LAHAINA, Hawaii — Richy Palalay so closely identifies with his Maui hometown that he had a tattoo artist permanently ink “Lahaina Grown” on his forearms when he was 16.
But a chronic housing shortage and an influx of second-home buyers and wealthy transplants have been displacing residents like Palalay who give Lahaina its spirit and identity.
“I’m more concerned of big land developers coming in and seeing this charred land as an opportunity to rebuild,” Palalay said Saturday at a shelter for evacuees.
Hotels and condos “that we can’t afford, that we can’t afford to live in — that’s what we’re afraid of,” he said.
Palalay, 25, was born and raised in Lahaina. He started working at an oceanfront seafood restaurant in town when he was 16 and worked his way up to be kitchen supervisor. He was training to be a sous chef.
Then came Tuesday’s wildfire, which lay waste to its wooden homes and historic streets in just a few hours, killing at least 93 people to become the deadliest wildfire in the U.S. in a century.
Maui County estimates more than 80% of the more than 2,700 structures in the town were damaged or destroyed and 4,500 residents are newly in need of shelter.
The blaze torched Palalay’s restaurant, his neighborhood, his friends’ homes and possibly even the four-bedroom house where he pays $1,000 monthly to rent one room. He and his housemates haven’t had an opportunity to return to examine it themselves, though they’ve seen images showing their neighborhood in ruins.
He said the town, which was once the capital of the former Hawaiian kingdom in the 1800s, made him the man he is today.
“Lahaina is my home. Lahaina is my pride. My life. My joy,” he said in a text message, adding that the town has taught him “lessons of love, struggle, discrimination, passion, division and unity you could not fathom.”
The median price of a Maui home is $1.2 million, putting a single-family home out of reach for the typical wage earner. It’s not possible for many to even buy a condo, with the median condo price at $850,000.
Sterling Higa, the executive director of Housing Hawaii’s Future, a nonprofit organization that advocates for more housing in Hawaii, said the town is host to many houses that have been in the hands of local families for generations. But it’s also been subject to gentrification.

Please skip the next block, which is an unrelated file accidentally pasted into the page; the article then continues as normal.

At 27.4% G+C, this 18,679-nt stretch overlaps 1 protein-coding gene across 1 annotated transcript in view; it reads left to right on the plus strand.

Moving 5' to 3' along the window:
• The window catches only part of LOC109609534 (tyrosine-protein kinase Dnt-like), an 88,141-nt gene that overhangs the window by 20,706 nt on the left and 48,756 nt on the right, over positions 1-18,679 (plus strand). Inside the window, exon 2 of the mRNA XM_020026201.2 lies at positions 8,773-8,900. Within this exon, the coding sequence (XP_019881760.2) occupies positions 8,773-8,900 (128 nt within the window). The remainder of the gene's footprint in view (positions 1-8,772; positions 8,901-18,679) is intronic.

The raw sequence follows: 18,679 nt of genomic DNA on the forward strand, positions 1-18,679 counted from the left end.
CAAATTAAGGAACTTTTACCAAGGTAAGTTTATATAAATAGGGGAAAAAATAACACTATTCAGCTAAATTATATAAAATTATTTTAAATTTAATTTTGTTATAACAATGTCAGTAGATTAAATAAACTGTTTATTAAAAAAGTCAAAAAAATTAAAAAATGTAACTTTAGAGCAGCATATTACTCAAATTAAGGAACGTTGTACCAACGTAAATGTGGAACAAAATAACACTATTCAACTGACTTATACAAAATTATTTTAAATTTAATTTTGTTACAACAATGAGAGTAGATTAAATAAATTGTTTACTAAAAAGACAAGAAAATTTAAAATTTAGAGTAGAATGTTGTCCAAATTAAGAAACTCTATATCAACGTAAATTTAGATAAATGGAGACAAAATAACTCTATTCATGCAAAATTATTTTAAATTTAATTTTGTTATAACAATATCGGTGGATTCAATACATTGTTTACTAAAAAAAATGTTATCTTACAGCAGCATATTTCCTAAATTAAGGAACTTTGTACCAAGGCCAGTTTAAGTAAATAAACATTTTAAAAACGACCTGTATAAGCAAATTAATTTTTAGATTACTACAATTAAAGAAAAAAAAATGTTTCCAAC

“So a lot of more recent arrivals — typically from the American mainland who have more money and can buy homes at a higher price — were to some extent displacing local families in Lahaina,” Higa said. It’s a phenomenon he has seen all along Maui’s west coast where a modest starter home two decades ago now sells for $1 million.
Residents with insurance or government aid may get funds to rebuild, but those payouts could take years and recipients may find it won’t be enough to pay rent or buy an alternate property in the interim.
Many on Kauai spent years fighting for insurance payments after Hurricane Iniki slammed into the island in 1992 and said the same could happen in Lahaina, Higa said.
“As they deal with this — the frustration of fighting insurance companies or fighting (the Federal Emergency Management Agency) — many of them may well leave because there are no other options,” Higa said.
Palalay vows to stay.
“I don’t have any money to help rebuild. I’ll put on a construction hat and help get this ship going. I’m not going to leave this place,” he said. “Where am I going to go?”
Gov. Josh Green, during a visit to Lahaina with FEMA, told journalists that he won’t let Lahaina get too expensive for locals after rebuilding. He said he is thinking about ways for the state to acquire land to use for workforce housing or open space as a memorial for those lost.
“We want Lahaina to be a part of Hawaii forever,” Green said. “We don’t want it to be another example of people being priced out of paradise.”
McAvoy reported from Wailuku, Hawaii.